Nevertheless, if you enjoy the wine and the price appeals then carry on drinking it! As your tates develop you will inevitably discover more exciting wines in the future.

    17 January 2012
  12. Peter Jacksh*t says:

    I think it is unethical to sell incredibly cheap wine and pretend at the same time that it comes a vineyard that doesn’t even exist. If your wine says it comes from a dormant company called PLB WINES LIMITED or says it was bottled by W1743 – be alert and STAY WELL clear as it is cheap plonk!!!

    21 June 2013
  13. Patrick London says:

    I’ve ordered some “half price” “New Zealand Old Renwick Road sauvignon blanc” wine from Tesco with this producer listed on the back. This is not a New Zealand wine brand so is presumably a fake brand invented by Tesco. I’m curious to who makes this wine – it may well come from elsewhere in nz or be mixed with foreign brands of wine. There seems to be very little transparency when it comes to Tesco.

    4 July 2013
  14. Bobh says:

    And I just shared a bottle of tasty Margaret River SBS blend 2010 from Waitrose. But… that pesky W1743 is right there on the label. I don’t like subterfuge, so I will steer clear even though I liked it. Let’s be honest with wine labelling. If it’s bottled in the UK say it loudly. Don’t hide it behind a postcode.

    5 July 2013
  15. Boris the Great says:

    I came here googling the postcode on a bottle of Gallo wine. The company doing the bottling is Cobevco

    Doesn’t bother me.

    5 August 2013
  16. Rascal Rob says:

    This is a conundrum. The wine exporters prefer to state that they ship in bulk for environmental reasons which are undeniable. Handily it also saves saves them much cash. Thing is, if it’s all good for the consumer why print it in the smallest writing there is and why so little comment from the wine tasters. The truth is, wine sluggers, is that they’re taking a punt and seeing if they can get away with it. If you feel lousy after drinking wine, you reckon you have a hangover, right? Truth is, it’s probably the cocktail of chemicals in your drink. If wine isn’t bottled at source the obligation for any integrity for the wine passes to the retailer as it’s already sold. They can add what they like, sulphates, tartrazine, colouring, anything. A wine box has to have more sulphates added as there’s a degree of ingress of air. Bottling the wine off the estate requires the same plus a whole lot more. Ask yourself, why are the wine experts so reticent on this and so willing to talk on other aspects. You are being conned. Buy Chilean, Spanish or French who have no truck with it. Oh and by the way, guess which countries have the least wine regulation. You got it.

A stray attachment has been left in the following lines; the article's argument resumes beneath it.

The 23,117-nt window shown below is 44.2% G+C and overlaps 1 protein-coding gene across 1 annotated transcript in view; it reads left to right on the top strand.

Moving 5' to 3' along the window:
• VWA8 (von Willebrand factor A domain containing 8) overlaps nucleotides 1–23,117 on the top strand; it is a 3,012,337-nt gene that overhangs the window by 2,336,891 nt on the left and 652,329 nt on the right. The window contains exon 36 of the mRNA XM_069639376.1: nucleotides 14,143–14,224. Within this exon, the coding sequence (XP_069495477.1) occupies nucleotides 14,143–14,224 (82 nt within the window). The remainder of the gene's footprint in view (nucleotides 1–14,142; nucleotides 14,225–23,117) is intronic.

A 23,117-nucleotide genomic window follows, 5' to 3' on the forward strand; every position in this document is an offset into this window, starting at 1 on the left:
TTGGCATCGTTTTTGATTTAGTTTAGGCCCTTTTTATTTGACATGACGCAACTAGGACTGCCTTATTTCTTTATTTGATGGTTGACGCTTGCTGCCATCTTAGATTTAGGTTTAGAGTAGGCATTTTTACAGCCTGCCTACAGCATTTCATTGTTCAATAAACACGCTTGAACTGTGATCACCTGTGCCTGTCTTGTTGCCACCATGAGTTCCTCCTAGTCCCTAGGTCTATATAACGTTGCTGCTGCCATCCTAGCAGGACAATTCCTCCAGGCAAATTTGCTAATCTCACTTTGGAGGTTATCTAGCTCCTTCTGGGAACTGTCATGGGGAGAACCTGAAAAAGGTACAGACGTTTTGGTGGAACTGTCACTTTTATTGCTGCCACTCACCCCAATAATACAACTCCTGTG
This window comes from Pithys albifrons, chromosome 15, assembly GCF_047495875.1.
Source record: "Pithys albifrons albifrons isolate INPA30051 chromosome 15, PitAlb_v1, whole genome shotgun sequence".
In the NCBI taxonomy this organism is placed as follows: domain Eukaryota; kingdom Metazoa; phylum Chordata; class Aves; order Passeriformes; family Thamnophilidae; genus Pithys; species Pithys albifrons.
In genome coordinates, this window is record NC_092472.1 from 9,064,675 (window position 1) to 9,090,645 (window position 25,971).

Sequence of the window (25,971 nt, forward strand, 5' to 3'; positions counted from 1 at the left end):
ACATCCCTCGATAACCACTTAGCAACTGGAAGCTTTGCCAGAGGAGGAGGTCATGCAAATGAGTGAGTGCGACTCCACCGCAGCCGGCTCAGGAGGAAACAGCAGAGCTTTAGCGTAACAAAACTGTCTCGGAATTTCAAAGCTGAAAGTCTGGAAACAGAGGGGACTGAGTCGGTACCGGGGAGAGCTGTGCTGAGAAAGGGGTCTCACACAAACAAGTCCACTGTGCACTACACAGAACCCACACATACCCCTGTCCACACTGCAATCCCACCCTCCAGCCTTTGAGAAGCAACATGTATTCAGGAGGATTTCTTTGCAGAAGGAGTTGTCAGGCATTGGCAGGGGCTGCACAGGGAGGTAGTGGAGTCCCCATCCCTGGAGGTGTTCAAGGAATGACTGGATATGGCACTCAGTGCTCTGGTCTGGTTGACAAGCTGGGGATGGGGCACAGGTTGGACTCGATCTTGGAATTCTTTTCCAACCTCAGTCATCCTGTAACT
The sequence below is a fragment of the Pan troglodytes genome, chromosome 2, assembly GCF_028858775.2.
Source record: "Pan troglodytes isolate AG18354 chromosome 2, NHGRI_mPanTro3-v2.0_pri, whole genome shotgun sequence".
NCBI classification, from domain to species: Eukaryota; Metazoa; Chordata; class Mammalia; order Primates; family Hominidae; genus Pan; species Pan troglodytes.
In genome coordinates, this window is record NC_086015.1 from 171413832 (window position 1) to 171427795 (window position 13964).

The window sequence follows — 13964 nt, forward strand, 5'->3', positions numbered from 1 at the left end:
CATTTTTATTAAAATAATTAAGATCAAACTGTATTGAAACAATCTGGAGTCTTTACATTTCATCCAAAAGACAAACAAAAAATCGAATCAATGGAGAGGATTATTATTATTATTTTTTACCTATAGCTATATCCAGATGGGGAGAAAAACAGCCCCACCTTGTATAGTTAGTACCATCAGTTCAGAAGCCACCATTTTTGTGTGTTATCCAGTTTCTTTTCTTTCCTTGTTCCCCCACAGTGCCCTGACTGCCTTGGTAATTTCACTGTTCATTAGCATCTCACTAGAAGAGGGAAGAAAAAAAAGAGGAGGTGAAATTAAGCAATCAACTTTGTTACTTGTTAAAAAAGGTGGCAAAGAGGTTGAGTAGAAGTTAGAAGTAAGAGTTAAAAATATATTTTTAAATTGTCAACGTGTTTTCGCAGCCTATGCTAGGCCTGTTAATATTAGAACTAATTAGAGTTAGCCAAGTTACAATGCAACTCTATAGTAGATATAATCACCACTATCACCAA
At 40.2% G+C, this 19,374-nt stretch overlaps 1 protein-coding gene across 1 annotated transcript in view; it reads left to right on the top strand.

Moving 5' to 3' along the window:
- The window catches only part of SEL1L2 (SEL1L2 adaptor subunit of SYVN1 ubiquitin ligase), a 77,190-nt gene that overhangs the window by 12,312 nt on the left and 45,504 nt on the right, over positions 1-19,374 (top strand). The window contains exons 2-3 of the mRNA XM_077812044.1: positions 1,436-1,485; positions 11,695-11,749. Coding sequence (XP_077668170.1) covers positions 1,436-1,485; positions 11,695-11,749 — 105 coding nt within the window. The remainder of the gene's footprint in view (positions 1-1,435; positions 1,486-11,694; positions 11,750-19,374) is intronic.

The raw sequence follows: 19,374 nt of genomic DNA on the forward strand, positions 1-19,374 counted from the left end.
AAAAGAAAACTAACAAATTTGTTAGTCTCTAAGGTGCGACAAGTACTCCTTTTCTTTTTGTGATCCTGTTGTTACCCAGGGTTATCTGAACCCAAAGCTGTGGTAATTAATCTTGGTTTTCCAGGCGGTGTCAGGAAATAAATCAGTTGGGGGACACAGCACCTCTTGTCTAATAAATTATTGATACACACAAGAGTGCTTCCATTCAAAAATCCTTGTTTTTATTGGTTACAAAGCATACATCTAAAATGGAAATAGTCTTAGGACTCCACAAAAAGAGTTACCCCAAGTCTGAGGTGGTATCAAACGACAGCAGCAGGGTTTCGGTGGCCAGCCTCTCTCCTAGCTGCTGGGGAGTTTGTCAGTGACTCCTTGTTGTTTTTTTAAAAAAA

2 December 2013
  17. malachy mcanespie says:

    Recent purchase of Jacobs Creek Reisling purchased from Makro had a watered down taste -not as good as that bottled elsewhere…

    27 January 2014
  18. Bob says:

    I’ve just purchased a bottle of Cape Red from Asda with the same (W1743 CH2 4LF) Markings on the Label. Cost £3.50, not bad but does taste watered down.

    I usually go for a good Australian Shiraz, but as my Australian relative ripped into me about us ‘Poms’ drinking the crap they export I decided to try something different, big mistake.

    Aldi does some good wines at a fair price, will be sticking with them from now on.

    18 May 2014
  19. Tony p says:

    Can we have t.v. Watchdog watch from source to shelf.It may answer a lot of our questions.

    14 June 2014
  20. Grahame says:

    Just had a nice “Petit Verdot” from South Australia via Sainsbury’s bottled by W1743 at CH2 4LF. So looks like Sainsbury’s have joined the scheme!

    12 August 2014
  21. Andrew Cookson says:

    Wine of Chile imported by and bottled for W1259, UK by W1743 at CH2 4LF, UK. Distributed by Sainsbury’s.
    Sounds like far too criptic to be any good.

    9 October 2014
  22. Richard Adams says:

    My problem with this is really the pricing.

    Tesco’s Wairau Cove Sauvignon Blanc is a decent , bulk wine. At one time they briefly had it on 3 for £10, at which price point I happily fill my boots. At other times I find it priced nearer £8, and I’ve seen it above £10 which I’m not prepared to pay for it, knowing its provenance.

    How much is it worth? How much am I prepared to pay for it? Those who buy wine based upon price don’t have a chance in this wild market, and I suppose this comment applies equally to chateau or estate-bottled wine.

    I think what we’d all like to see is clearer labelling and, perhaps, some of the price saving resulting from not having to ship glass actually being demonstrably passed to the wine buyer, rather than hidden in code on the label.

    23 February 2016
  23. k e says:

    These wines do actually come from where it says on the label, its cheaper than shipping thousands of glass bottles. The wine is tested and put through tasting, maybe chemicals are then added then bottled and shipped back out again!

    17 March 2016
  24. Nosh#tcustomer says:

    I have read that Supermarket wines in the UK are not 100% wine. They have had water sugar and carcinogenic chemicals added. ItIts a bloody diabolical scam. Have you ever tasted a real wine recently. It’s nothing like the shite they sell in Tesco, Sainsbury, and Asda etc. You are poisoning yourself drinking it. Why don’t we fight these bastards and stop buying it from them. Brew your own it’s so much nicer and safer

    24 April 2016
  25. Scott says:

    Wine has been shipped in bulk for years and the fact that W1743 aka Quinn Glass, is bottling it is nothing to worry about. It’s a state of the art glass recycling and bottling plant and works with many bottled wine and beer brands and is a meticulously clean worksite. The benefits to all parties in this form of distribution are great, lower carbon emissions, good quality wines at a good price and employment for locals.
    However, if the thought of buying your wines with such huge discounts causes you to worry about the supply and how it’s made maybe you should try making your own. I have made wine the traditional way in the past and recently I challenged myself to make a comparison to a Gallo wine because their wine always looks, tastes and drinks the same no matter how old it is. Making identical wines every year is not easy unless you’re making it from a syrup juice where colour, texture, sweetness and depth can be controlled. So I started a process using jarred jam as my control syrup and it works. It’s simple effective and produces a 750ml bottle of 10-15%abv each time at a cost of 67-85p depending of the cost of the original jam.

    14 March 2019
  26. Joe Brett says:

    OK I understand that W1743 is the bottling plant number in the UK. Is this an official number ? Is there a list of plant numbers ? Who gives them ?

    6 April 2019